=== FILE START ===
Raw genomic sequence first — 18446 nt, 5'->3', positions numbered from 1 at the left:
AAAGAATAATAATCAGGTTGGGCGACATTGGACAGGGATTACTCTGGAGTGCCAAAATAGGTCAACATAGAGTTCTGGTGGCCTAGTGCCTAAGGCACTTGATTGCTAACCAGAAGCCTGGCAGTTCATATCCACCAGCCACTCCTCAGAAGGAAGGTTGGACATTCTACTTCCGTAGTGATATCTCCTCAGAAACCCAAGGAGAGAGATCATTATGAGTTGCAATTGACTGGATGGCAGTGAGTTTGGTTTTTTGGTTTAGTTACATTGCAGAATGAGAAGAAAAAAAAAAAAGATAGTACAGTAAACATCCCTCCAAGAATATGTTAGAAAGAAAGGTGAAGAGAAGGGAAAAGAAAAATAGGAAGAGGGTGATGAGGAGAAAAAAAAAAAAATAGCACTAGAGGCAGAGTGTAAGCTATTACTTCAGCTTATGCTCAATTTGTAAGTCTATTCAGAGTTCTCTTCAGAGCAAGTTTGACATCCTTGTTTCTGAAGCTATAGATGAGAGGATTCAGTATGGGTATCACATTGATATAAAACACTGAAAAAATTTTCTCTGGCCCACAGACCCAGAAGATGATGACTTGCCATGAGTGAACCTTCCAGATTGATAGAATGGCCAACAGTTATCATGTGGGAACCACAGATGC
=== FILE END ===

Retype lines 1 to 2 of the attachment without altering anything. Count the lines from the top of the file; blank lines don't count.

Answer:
Raw genomic sequence first — 18446 nt, 5'->3', positions numbered from 1 at the left:
AAAGAATAATAATCAGGTTGGGCGACATTGGACAGGGATTACTCTGGAGTGCCAAAATAGGTCAACATAGAGTTCTGGTGGCCTAGTGCCTAAGGCACTTGATTGCTAACCAGAAGCCTGGCAGTTCATATCCACCAGCCACTCCTCAGAAGGAAGGTTGGACATTCTACTTCCGTAGTGATATCTCCTCAGAAACCCAAGGAGAGAGATCATTATGAGTTGCAATTGACTGGATGGCAGTGAGTTTGGTTTTTTGGTTTAGTTACATTGCAGAATGAGAAGAAAAAAAAAAAAGATAGTACAGTAAACATCCCTCCAAGAATATGTTAGAAAGAAAGGTGAAGAGAAGGGAAAAGAAAAATAGGAAGAGGGTGATGAGGAGAAAAAAAAAAAAATAGCACTAGAGGCAGAGTGTAAGCTATTACTTCAGCTTATGCTCAATTTGTAAGTCTATTCAGAGTTCTCTTCAGAGCAAGTTTGACATCCTTGTTTCTGAAGCTATAGATGAGAGGATTCAGTATGGGTATCACATTGATATAAAACACTGAAAAAATTTTCTCTGGCCCACAGACCCAGAAGATGATGACTTGCCATGAGTGAACCTTCCAGATTGATAGAATGGCCAACAGTTATCATGTGGGAACCACAGATGC